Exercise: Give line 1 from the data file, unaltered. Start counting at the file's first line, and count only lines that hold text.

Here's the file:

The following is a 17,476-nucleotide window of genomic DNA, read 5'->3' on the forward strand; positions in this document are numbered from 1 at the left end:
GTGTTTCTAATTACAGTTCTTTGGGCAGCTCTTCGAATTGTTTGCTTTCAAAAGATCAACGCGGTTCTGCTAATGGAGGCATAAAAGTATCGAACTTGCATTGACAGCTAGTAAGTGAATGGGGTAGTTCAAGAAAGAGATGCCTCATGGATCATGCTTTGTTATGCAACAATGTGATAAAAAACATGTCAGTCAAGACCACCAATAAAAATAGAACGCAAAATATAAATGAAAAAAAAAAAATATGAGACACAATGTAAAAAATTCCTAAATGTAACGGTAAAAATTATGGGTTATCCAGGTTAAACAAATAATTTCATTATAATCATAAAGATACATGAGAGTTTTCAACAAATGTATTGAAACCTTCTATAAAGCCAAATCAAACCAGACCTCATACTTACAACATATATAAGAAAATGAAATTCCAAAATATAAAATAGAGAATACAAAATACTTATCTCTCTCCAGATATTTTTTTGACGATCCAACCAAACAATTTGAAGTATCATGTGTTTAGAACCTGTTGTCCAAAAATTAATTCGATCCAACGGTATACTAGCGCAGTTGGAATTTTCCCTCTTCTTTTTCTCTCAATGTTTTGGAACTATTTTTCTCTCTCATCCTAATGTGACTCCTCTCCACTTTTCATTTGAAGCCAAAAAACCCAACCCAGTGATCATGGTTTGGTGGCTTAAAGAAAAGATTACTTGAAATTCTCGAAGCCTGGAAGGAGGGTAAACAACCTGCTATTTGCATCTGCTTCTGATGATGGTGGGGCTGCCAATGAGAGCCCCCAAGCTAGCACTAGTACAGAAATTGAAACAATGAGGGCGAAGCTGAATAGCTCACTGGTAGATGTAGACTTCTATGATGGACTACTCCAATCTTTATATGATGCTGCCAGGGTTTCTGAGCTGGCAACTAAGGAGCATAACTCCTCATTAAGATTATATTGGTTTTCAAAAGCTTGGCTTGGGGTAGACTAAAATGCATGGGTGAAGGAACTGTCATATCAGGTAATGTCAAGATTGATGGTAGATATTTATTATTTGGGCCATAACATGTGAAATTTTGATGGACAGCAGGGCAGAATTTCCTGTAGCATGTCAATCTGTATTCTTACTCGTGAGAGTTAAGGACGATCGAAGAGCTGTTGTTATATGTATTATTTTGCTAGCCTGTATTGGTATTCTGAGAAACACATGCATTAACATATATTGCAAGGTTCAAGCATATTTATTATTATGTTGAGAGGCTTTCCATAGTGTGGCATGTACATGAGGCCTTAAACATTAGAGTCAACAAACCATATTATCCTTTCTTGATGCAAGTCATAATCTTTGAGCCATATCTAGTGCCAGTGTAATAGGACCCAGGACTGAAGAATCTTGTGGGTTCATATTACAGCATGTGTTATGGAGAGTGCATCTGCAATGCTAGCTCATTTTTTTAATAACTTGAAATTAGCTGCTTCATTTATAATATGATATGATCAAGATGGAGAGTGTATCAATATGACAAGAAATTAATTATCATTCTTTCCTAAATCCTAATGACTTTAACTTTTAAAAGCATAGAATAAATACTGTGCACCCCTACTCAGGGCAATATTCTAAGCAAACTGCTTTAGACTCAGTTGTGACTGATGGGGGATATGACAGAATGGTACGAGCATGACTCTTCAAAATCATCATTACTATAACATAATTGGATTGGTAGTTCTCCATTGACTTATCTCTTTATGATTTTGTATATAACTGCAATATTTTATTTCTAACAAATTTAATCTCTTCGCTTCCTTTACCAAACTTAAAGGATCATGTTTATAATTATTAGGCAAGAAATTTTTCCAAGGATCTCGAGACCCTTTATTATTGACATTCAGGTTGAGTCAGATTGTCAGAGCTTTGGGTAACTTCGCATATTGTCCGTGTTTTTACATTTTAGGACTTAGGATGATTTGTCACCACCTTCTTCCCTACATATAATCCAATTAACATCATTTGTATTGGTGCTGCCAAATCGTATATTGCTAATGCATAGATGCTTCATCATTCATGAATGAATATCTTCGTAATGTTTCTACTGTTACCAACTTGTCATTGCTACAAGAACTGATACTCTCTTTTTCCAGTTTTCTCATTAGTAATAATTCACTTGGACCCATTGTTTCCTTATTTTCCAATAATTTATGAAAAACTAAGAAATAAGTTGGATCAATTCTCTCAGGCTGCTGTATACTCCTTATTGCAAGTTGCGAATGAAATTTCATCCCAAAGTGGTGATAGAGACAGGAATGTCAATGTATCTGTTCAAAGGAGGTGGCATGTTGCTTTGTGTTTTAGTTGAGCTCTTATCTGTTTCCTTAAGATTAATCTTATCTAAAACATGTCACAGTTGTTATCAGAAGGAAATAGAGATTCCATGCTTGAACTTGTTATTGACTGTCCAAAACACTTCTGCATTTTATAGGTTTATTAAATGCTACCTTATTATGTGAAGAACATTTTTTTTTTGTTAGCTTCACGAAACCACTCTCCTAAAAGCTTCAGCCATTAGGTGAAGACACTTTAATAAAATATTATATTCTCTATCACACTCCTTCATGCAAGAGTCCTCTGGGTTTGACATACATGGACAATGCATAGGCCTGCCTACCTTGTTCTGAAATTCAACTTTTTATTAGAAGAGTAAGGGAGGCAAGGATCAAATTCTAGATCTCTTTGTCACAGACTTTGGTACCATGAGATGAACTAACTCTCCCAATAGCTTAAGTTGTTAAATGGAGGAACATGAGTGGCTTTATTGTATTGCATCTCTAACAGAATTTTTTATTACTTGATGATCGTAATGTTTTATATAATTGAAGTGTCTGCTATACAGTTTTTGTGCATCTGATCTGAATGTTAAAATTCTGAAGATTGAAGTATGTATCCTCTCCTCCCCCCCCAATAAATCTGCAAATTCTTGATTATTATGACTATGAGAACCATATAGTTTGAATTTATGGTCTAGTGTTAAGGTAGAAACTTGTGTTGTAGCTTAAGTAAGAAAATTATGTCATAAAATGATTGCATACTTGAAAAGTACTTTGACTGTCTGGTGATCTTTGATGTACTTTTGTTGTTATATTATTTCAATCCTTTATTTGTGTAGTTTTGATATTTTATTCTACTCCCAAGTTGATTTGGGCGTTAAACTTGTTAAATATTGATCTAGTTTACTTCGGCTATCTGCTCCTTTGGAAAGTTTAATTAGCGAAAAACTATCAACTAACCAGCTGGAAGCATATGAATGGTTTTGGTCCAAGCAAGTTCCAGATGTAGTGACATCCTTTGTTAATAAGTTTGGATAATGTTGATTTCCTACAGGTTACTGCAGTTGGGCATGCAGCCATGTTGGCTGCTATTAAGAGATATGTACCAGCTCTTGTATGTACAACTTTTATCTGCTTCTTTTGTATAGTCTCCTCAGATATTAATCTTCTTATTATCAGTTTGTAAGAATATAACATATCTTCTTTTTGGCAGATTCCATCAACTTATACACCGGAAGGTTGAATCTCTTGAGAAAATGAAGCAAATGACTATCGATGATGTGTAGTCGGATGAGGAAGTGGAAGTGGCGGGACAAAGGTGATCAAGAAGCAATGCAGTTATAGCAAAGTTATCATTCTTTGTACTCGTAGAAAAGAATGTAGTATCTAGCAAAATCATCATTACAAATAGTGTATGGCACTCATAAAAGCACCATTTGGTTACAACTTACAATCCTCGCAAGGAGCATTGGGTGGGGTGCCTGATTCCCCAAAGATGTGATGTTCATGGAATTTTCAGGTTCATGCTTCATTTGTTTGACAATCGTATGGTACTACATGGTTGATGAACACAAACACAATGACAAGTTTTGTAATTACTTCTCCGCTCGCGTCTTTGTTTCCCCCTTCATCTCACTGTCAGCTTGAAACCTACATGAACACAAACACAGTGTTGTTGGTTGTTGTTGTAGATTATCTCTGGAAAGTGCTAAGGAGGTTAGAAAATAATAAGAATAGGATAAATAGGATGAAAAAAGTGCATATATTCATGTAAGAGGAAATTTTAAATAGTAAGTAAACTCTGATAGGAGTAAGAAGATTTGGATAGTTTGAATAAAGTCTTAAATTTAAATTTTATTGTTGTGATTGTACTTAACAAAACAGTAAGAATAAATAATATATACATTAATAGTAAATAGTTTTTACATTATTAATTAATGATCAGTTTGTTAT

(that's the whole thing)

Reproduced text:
The following is a 17,476-nucleotide window of genomic DNA, read 5'->3' on the forward strand; positions in this document are numbered from 1 at the left end: